Aside from a handful of truly elite wide receivers (the Calvin Johnsons of the NFL), there is a surplus of talented veterans available for the Broncos’ choosing. Bring in an experienced wide receiver with good hands and fast legs, and let’s see how Tebow responds with a spread out offense.
Offensive Line – Apart from late in the season when injuries caught up with the Denver offensive line (i.e. the grotesque Chris Kuper injury in Week 17), this was arguably one of the strongest units in the league. It’s also the second youngest offensive line in the NFL. It never hurts to have depth on the line, but given the past season’s performance, there isn’t much need to build here.
Tight End – Thanks to Jimmy Graham, Rob Gronkowski, and Aaron Hernandez, tight ends are that shiny new toy that every team wants this offseason. Historically, tight ends are like TVs. For the most part the ones you have get the job done well enough, but then you see one that has all kinds of fun features, looks great, and possesses all the latest technology and you start thinking, “We need THAT!” Before Graham and Gronkowski, it was Gates and Clark, and Gonzalez and Sharpe before that. Commentary on unwarranted hype aside, Denver has big question marks at tight end. Daniel Fells played well for the most part but isn’t built to be the receiving threat of those mentioned above. Julius Thomas was supposed to be that threat, but may not be able to block or stay healthy long enough to become a presence on the field. That leaves Dante Rosario and Virgil Green. Both saw playing time. Green was more the blocker and Rosario the receiving threat. In this case though the old adage appears true: If you have four tight ends, you have none.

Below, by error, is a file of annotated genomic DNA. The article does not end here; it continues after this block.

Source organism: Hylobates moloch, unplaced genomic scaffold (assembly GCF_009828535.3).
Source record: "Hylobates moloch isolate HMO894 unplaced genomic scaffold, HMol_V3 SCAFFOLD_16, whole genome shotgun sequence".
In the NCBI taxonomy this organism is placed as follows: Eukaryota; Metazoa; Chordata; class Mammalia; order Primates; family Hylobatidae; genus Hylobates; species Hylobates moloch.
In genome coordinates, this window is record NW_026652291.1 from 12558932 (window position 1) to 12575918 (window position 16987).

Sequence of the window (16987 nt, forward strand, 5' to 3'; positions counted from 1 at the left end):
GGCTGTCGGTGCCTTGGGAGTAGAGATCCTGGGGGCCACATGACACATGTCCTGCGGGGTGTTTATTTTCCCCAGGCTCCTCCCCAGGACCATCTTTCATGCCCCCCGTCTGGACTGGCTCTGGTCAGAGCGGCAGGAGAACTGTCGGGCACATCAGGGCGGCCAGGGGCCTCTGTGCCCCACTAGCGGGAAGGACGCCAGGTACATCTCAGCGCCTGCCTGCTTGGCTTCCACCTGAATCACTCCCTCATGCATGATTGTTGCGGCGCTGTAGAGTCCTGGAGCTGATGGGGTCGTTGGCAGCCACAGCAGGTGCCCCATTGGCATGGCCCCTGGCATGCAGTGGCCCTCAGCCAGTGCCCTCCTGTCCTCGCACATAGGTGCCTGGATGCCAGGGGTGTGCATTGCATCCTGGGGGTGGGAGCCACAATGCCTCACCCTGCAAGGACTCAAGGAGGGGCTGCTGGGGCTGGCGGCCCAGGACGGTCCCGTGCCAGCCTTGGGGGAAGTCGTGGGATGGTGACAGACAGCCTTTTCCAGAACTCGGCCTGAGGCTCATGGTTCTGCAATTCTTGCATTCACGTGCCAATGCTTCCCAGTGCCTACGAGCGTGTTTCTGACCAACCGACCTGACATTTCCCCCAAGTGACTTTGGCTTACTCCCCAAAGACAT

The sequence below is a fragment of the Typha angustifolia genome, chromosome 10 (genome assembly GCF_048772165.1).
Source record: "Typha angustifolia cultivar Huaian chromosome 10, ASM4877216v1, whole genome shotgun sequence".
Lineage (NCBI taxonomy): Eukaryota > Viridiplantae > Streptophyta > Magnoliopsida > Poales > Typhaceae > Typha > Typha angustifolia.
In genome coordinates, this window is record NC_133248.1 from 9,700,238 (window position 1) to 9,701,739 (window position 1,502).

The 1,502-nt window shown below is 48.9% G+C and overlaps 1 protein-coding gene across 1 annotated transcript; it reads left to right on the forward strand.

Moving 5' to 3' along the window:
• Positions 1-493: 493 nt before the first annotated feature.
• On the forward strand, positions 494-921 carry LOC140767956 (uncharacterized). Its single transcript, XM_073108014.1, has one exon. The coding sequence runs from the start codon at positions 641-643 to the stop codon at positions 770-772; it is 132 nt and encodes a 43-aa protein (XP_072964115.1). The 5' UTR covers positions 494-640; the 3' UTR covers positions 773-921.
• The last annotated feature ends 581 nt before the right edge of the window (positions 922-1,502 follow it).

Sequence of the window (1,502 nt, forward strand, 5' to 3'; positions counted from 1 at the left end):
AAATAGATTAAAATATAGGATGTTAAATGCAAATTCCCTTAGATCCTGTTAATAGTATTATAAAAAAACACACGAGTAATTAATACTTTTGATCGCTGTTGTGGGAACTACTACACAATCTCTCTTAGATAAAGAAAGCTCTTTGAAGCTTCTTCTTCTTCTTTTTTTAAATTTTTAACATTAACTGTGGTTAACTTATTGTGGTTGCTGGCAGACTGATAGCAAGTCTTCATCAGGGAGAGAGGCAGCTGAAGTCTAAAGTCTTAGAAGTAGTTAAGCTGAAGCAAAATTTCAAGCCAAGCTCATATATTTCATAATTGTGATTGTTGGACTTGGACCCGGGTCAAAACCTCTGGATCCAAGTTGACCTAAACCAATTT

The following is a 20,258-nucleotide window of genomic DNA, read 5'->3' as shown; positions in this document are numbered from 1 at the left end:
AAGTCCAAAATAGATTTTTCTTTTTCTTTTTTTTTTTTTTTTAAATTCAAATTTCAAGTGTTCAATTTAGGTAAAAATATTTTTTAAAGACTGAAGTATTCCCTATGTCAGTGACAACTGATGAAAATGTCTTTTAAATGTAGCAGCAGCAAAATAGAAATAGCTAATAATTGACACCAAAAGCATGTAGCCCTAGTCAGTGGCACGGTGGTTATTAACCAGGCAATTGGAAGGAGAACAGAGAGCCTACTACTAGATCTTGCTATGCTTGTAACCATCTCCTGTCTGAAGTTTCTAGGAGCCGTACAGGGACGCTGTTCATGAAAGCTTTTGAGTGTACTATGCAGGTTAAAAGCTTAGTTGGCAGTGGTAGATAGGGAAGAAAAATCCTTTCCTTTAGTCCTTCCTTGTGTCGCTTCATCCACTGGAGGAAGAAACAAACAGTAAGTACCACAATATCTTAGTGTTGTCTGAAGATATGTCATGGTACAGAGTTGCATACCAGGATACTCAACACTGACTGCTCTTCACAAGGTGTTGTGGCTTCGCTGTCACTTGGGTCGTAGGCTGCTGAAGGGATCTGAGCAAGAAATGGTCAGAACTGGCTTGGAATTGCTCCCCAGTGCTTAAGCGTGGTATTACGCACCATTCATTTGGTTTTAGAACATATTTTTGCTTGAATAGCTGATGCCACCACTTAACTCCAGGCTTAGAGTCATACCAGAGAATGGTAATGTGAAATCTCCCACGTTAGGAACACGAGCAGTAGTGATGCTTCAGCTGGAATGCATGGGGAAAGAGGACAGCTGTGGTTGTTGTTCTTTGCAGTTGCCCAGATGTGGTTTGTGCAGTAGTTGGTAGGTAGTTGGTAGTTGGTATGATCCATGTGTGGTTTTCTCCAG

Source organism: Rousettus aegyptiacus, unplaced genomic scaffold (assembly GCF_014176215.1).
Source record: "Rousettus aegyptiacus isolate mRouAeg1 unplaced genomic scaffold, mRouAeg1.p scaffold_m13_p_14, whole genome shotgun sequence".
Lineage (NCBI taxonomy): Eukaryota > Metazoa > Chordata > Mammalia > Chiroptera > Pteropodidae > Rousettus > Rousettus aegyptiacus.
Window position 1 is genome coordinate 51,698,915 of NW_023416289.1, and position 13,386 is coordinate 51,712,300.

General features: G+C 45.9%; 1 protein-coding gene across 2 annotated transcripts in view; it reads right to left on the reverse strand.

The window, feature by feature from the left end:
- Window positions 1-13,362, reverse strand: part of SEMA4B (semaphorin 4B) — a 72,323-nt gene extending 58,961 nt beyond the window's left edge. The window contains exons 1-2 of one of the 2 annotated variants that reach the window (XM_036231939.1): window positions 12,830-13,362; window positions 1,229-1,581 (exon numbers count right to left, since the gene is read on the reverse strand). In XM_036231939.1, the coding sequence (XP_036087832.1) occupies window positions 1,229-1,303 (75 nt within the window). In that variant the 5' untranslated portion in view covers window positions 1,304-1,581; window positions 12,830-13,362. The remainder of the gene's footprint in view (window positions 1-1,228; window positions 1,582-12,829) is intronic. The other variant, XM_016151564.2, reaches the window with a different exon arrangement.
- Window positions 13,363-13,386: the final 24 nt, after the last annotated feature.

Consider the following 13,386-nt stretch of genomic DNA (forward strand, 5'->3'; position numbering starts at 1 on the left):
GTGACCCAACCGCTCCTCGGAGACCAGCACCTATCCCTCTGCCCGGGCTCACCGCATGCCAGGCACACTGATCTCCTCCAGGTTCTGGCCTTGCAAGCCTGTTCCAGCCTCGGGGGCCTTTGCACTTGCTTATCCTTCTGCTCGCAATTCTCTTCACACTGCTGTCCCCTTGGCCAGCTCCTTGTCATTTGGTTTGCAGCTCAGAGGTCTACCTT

Quarterback – Wait, isn’t Tim Tebow still quarterback?
It’s only a matter of time before free agent backup Brady Quinn signs elsewhere, leaving just Tebow and practice squad quarterback Adam Weber on the roster. The Broncos have made it no secret they will bring in other quarterbacks, and all must be willing to compete with Tebow.
Some veteran quarterbacks may scoff at the prospect of squaring off with the man behind Tebowmania, which is why pursuing this position could prove delicate. Denver will likely find some younger NFL backups with limited experience – Sports Illustrated’s Chris Burke suspects a guy like Tampa Bay’s Josh Johnson is a good candidate – along with some older journeymen eager for another chance.